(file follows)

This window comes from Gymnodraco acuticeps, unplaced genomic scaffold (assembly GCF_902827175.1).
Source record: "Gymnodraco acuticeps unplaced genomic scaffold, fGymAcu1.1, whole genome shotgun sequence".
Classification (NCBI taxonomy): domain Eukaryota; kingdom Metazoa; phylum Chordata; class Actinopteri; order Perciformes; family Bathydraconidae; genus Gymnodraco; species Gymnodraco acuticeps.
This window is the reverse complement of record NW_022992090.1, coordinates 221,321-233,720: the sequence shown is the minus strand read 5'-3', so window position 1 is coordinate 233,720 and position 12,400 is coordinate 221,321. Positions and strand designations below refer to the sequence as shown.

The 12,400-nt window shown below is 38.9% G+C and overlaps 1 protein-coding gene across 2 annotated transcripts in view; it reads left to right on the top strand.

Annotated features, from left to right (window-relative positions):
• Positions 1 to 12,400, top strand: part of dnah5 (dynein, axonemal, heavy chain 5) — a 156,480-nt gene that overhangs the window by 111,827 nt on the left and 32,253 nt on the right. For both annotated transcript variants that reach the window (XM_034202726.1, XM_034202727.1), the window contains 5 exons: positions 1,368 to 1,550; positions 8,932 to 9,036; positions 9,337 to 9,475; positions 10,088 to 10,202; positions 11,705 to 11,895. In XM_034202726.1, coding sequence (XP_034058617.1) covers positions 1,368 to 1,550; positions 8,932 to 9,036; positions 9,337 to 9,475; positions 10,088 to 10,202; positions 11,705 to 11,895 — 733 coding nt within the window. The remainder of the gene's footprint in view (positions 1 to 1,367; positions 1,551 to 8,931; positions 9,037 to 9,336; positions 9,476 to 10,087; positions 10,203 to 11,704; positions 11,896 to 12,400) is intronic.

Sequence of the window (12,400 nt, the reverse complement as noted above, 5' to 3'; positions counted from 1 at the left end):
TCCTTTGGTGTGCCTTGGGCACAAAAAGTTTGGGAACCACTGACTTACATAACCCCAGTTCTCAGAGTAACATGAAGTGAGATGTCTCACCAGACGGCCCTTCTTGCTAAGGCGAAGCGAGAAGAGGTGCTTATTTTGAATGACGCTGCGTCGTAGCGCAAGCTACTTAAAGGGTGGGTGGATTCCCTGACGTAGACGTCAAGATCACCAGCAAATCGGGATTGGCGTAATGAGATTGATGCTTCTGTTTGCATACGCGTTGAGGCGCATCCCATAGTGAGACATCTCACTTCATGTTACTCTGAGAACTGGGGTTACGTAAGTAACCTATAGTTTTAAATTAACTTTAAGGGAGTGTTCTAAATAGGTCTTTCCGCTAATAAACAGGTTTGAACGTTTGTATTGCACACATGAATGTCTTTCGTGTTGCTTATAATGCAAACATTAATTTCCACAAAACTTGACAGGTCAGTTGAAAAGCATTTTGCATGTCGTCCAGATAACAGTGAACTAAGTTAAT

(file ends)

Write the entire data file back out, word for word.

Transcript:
This window comes from Gymnodraco acuticeps, unplaced genomic scaffold (assembly GCF_902827175.1).
Source record: "Gymnodraco acuticeps unplaced genomic scaffold, fGymAcu1.1, whole genome shotgun sequence".
Classification (NCBI taxonomy): domain Eukaryota; kingdom Metazoa; phylum Chordata; class Actinopteri; order Perciformes; family Bathydraconidae; genus Gymnodraco; species Gymnodraco acuticeps.
This window is the reverse complement of record NW_022992090.1, coordinates 221,321-233,720: the sequence shown is the minus strand read 5'-3', so window position 1 is coordinate 233,720 and position 12,400 is coordinate 221,321. Positions and strand designations below refer to the sequence as shown.

The 12,400-nt window shown below is 38.9% G+C and overlaps 1 protein-coding gene across 2 annotated transcripts in view; it reads left to right on the top strand.

Annotated features, from left to right (window-relative positions):
• Positions 1 to 12,400, top strand: part of dnah5 (dynein, axonemal, heavy chain 5) — a 156,480-nt gene that overhangs the window by 111,827 nt on the left and 32,253 nt on the right. For both annotated transcript variants that reach the window (XM_034202726.1, XM_034202727.1), the window contains 5 exons: positions 1,368 to 1,550; positions 8,932 to 9,036; positions 9,337 to 9,475; positions 10,088 to 10,202; positions 11,705 to 11,895. In XM_034202726.1, coding sequence (XP_034058617.1) covers positions 1,368 to 1,550; positions 8,932 to 9,036; positions 9,337 to 9,475; positions 10,088 to 10,202; positions 11,705 to 11,895 — 733 coding nt within the window. The remainder of the gene's footprint in view (positions 1 to 1,367; positions 1,551 to 8,931; positions 9,037 to 9,336; positions 9,476 to 10,087; positions 10,203 to 11,704; positions 11,896 to 12,400) is intronic.

Sequence of the window (12,400 nt, the reverse complement as noted above, 5' to 3'; positions counted from 1 at the left end):
TCCTTTGGTGTGCCTTGGGCACAAAAAGTTTGGGAACCACTGACTTACATAACCCCAGTTCTCAGAGTAACATGAAGTGAGATGTCTCACCAGACGGCCCTTCTTGCTAAGGCGAAGCGAGAAGAGGTGCTTATTTTGAATGACGCTGCGTCGTAGCGCAAGCTACTTAAAGGGTGGGTGGATTCCCTGACGTAGACGTCAAGATCACCAGCAAATCGGGATTGGCGTAATGAGATTGATGCTTCTGTTTGCATACGCGTTGAGGCGCATCCCATAGTGAGACATCTCACTTCATGTTACTCTGAGAACTGGGGTTACGTAAGTAACCTATAGTTTTAAATTAACTTTAAGGGAGTGTTCTAAATAGGTCTTTCCGCTAATAAACAGGTTTGAACGTTTGTATTGCACACATGAATGTCTTTCGTGTTGCTTATAATGCAAACATTAATTTCCACAAAACTTGACAGGTCAGTTGAAAAGCATTTTGCATGTCGTCCAGATAACAGTGAACTAAGTTAAT